Appropriate, right? I had not planned it this way, but I had not reviewed it yet and when I realized I was approaching my 300th post it made perfect sense. “300” was based on the graphic novel by Frank Miller and Lynn Varley that was published in 1998. It was directed by Zac Snyder in Montreal with almost all the shots taking place in front of a blue screen. The film took 60 days to shoot, but spent over one year in post-production. The movie cost $60 million and was considered a big risk by Warner Brothers. The film was shockingly successful and made $210 million in the U.S. alone. The critics were not as kind as the public, however. The public was right, the critics were wrong.
“300” is a fantastical retelling of the Battle of Thermopylae. The main character is King Leonidas (Gerard Butler). The film is narrated by one of his men, Delios (David Wenham). He flashes back to Leonidas’ upbringing which is implied to be typical of a Spartan boy. The baby is deemed fit by the state (avoiding being thrown off a cliff) and at age seven is taken from his mother to be raised in the state-run agoge. There he is forced to fight and steal to survive. This culminates in his “time in the wild” where he achieves manhood via a lupine encounter that is the first taste of how faithful the film is to the plot and visuals of the comic.
Persian emissaries arrive in the only shot filmed outdoors. They demand “earth and water” symbolic of Sparta’s submission to Persian rule. They get both in the form of a well. “This is Sparta”, says Leonidas. “This means war” says Xerxes, off camera. Knowing he has acted a bit provocatively, Leonidas visits the Ephors (“priests of the old gods”) in their mountaintop temple. They consult their oracle babe who, in a scene filmed under water, prophesizes that the Spartan army must “respect the Carneia” (a religious festival coming up). Persian gold encourages their red light.
In both the movie and the comic,
Sparta was a very unsafe place for toddlers or drunks
|"You've already lost your breastplate|
so come back with your shield"
|A rare glimpse of the phalanx|
|Phalanx? We don't need no stinking phalanx!|
|"Your red cloak is no match for my chains"|
Meanwhile back in Sparta, Queen Gorgo (Lena Headey) is forced to negotiate with the loathsome Theron (Dominic West). This corrupt politician is a Persian lackey who is constantly trying to undermine Leonidas’ efforts. Gorgo allows Theron to do to her what Leonidas is doing to the Persians in order to win his support at the Council meeting. Theron proves to be an untrustworthy rapist, but Gorgo is a woman not to be trifled with. However, her positive intervention is way too late to overcome Ephialtes’ negative intervention.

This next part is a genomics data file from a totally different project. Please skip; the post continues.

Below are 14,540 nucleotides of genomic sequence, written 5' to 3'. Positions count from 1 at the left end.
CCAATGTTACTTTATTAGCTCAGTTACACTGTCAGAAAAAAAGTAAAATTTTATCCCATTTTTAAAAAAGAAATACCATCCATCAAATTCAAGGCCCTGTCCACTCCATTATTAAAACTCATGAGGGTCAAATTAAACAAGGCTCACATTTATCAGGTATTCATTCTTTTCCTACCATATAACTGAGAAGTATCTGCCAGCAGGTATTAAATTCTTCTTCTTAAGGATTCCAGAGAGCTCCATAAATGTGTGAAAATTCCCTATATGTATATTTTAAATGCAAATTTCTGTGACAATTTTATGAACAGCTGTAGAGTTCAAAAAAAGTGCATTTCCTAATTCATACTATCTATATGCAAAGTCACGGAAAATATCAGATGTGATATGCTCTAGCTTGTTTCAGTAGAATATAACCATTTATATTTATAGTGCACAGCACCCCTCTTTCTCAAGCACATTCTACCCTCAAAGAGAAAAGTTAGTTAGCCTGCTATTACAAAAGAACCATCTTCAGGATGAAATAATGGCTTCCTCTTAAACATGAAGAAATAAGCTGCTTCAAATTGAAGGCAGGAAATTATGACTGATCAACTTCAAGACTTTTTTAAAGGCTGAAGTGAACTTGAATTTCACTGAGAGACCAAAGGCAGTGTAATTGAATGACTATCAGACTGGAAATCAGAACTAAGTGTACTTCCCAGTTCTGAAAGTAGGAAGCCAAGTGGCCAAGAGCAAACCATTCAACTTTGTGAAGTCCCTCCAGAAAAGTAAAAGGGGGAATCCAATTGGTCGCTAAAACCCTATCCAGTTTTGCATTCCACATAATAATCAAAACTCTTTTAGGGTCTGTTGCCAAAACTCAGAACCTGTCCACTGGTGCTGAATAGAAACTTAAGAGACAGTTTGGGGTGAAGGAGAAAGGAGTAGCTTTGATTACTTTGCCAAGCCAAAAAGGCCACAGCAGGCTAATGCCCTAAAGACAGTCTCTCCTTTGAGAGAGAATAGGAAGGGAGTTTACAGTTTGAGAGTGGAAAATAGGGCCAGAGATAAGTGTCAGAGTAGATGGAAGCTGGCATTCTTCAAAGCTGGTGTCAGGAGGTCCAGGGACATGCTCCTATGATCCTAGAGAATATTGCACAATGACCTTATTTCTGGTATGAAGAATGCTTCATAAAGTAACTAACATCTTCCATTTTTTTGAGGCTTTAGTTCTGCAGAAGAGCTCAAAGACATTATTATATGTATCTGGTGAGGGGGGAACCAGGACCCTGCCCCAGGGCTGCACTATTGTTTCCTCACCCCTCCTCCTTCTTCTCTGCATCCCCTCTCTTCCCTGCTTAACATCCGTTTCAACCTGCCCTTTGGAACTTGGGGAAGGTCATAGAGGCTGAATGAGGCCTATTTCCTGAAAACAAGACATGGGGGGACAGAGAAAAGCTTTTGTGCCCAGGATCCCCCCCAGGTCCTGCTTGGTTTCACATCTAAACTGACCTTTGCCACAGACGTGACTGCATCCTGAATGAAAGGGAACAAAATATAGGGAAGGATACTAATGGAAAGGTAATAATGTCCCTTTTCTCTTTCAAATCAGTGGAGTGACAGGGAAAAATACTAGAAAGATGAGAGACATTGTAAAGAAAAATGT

Ephialtes visits Xerxes tent of temptation which looks like it inspired Caligula. Ephialtes tells Xerxes about a path behind the Spartans. When Leonidas learns of this treachery he realizes that “we just might win this thing” vibe was premature. He sends off the only verbose Spartan in history, Delios, to carry the story back to Sparta. It’s Delios flowery and fantastical retelling that we have been watching. Blame him for the rhino, etc. He doesn’t let the truth get in the way of a good story.
|"I told them to stay in the testudo!"|
Spoiler alert: all the Spartans are killed. (If you did not know that already, enjoy “The Alamo”.) Xerxes gives Leonidas one last chance to kneel, but his incredible forbearance is rewarded with a spear to the cheek. Too bad the Spartans do not stay in their cozy testudo because there’s a hard rain coming. Leonidas does his best Elias from “Platoon” impression and the movie cribs from “Pearl Harbor’s” feel-better Doolittle Raid ending.
Love it or loathe it, “300” is an eye-popping spectacle. It’s definitely a generational thing, but I am from the John Wayne generation and I love the movie. As my readers know, I am strict about accuracy, but the complaints about the film’s fidelity to history are ridiculous. Hell, it’s based on a graphic novel! In fact, as you will see in the “History or Hollywood” section below, the movie is surprisingly accurate. But more importantly, the generation that made the movie a huge hit certainly learned something they did not have a clue about. If they now also believe that there were monsters at Thermopylae, at least they know the basics of the Battle of Thermopylae. As a Western Civ teacher, I call that a fair payoff.
Snyder deserves a great deal of
credit for bringing the novel to the screen.
He replicates the feel of the novel in his cinematography which used the
new super-imposition chroma key technique.